MIDDLEFIELD CANADIAN INCOME TRUST: The gem that pays a 5% dividend

Investment trust Middlefield Canadian Income represents an unusual but attractive proposition for investors looking for a mix of income and capital return. 

Although the £108million stock market-listed fund invests ten per cent of its assets in US equities, it is unique among North American funds in having a majority of its stakes in Canadian businesses. 

It’s an investment strategy that means the trust has missed out on the big gains to be made from holding some of the US’s big technology shares. But it’s kept many shareholders sweet by continuing to pay a robust dividend throughout the pandemic, equivalent to just below five per cent a year.  

These dividend payments, made quarterly, look set to continue this year with the trust’s board determined to hold the overall annual dividend at 5.1 pence per share – the same level as for the past three years. Increases could then follow in 2022, especially if the Canadian economy makes a strong recovery from the pandemic on the back of increased consumer spending and greater capital investment by businesses. The trust’s manager is Dean Orrico, based in Toronto and chief investment officer for Middlefield Group – an asset manager running funds in excess of £2billion, most with an income bent. 

‘What we’re offering is a Canadian-centric trust, providing investors with a stable income,’ says Orrico. ‘Last year, less than a fifth of listed Canadian companies cut or eliminated their dividends – a figure lower than in the UK but in line with what happened in the United States.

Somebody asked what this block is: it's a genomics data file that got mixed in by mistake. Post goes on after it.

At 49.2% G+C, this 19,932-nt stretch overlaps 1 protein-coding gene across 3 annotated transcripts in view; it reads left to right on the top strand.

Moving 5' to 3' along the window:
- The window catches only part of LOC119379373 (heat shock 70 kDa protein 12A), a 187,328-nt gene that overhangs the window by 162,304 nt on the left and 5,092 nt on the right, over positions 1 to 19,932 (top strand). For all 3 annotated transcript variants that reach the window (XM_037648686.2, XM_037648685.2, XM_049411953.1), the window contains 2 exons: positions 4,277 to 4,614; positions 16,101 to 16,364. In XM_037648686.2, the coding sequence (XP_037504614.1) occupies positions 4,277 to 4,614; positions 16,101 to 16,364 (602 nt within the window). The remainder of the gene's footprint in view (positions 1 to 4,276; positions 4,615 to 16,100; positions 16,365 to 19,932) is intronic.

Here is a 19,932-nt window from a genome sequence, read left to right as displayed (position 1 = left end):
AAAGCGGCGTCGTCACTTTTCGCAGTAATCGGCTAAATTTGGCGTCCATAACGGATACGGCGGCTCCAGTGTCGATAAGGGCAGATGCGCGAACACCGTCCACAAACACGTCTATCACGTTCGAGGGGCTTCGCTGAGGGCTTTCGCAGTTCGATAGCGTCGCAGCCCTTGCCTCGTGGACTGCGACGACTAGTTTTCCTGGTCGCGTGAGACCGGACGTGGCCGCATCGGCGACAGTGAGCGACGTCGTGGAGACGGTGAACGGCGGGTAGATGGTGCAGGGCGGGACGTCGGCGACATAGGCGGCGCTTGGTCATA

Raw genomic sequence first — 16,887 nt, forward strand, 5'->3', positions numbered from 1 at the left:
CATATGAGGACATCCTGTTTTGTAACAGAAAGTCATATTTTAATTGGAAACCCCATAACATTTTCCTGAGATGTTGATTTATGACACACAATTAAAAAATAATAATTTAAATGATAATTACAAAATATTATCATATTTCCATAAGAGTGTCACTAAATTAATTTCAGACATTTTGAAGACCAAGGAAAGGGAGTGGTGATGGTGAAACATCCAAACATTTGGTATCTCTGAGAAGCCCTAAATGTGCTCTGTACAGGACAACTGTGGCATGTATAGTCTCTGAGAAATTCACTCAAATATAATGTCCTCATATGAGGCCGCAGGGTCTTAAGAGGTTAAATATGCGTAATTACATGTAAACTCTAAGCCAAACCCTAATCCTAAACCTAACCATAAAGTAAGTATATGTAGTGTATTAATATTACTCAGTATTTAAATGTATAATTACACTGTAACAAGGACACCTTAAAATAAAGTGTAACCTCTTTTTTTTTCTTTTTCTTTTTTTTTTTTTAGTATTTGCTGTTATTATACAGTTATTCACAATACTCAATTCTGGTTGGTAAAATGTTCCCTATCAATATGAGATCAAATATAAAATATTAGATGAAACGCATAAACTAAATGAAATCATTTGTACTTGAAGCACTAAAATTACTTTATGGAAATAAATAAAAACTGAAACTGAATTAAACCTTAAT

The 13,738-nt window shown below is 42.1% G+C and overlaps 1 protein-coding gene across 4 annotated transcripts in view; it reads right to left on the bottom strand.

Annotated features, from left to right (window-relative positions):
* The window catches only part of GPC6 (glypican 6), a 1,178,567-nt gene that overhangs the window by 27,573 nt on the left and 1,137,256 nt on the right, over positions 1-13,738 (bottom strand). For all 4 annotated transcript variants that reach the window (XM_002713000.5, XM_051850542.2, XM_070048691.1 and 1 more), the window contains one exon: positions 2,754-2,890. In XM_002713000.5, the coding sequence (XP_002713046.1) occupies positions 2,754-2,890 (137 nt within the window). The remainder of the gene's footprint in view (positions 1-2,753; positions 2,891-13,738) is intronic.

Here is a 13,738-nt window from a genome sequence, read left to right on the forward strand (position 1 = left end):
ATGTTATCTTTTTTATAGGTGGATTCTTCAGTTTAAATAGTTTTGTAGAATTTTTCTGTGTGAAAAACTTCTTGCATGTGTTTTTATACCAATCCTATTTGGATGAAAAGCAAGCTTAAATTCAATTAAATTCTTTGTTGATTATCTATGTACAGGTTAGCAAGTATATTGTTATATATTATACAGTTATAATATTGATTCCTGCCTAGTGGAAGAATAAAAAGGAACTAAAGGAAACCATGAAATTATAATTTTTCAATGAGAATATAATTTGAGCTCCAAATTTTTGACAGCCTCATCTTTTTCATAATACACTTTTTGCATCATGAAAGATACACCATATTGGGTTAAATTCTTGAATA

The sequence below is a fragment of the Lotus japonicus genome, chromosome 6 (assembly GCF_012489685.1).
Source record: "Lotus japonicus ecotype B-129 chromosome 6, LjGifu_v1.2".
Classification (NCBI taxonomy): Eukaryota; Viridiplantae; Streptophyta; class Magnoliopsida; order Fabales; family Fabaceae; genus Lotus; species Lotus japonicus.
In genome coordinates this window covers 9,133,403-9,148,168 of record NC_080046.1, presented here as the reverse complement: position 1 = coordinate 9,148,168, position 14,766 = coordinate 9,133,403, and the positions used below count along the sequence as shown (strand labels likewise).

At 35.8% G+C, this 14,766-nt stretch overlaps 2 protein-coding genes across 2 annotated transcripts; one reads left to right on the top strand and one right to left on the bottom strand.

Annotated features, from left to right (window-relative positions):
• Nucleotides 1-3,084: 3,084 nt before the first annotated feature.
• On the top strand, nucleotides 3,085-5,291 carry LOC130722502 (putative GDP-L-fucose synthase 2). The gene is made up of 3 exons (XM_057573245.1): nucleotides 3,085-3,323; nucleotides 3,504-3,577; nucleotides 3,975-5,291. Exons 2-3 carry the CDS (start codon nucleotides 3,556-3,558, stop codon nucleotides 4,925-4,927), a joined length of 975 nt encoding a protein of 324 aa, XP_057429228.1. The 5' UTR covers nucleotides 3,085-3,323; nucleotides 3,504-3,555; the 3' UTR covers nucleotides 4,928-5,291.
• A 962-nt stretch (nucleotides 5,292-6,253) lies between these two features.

‘The result is a market offering a dividend yield of between 2.5 and 3 per cent a year, higher than in the US where the average yield is between 1.5 and 2.5 per cent.’ 

Orrico side-stepped most of the cuts by concentrating the portfolio around the country’s leading banks and selected property companies. ‘The country’s biggest banks are among the strongest in the world,’ he says. ‘None of the top six cut their dividends in 2020 and they are well placed to increase them this year.’ 

The trust holds five of the top six banks with four – Bank of Nova Scotia, Bank of Montreal, CIBC and TD – in its top ten holdings. 

Property companies, adds Orrico, should do well as the economy reopens, especially those focused on retail and e-commerce. 

It also has holdings in companies with a renewable energy focus – such as Brookfield Renewables and Northland Power. 

The trust typically holds no more than 50 stocks with positions ranging in size from one to five per cent. Holdings above five per cent are usually trimmed to ensure the portfolio remains diversified. Over the past three years, the trust has underperformed the average North American fund, generating a return of 28 per cent compared to a sector average of 68 per cent. But in the past six months, its relative performance has improved and Orrico believes this could continue as valuations for many Canadian firms remain more attractive (less expensive) than their US counterparts. 

Although the trust is allowed to invest up to 40 per cent of its assets in US equities, its US exposure is currently limited to sectors poorly represented by the Canadian market – for example, technology and healthcare. 

The trust’s annual charges total 1.3 per cent and the stock market identification code is B15PV03.

In a recent research note by Investec, analysts said the trust has potential for ‘strong capital growth and attractive income streams’ if the global economy continues to recover strongly. 


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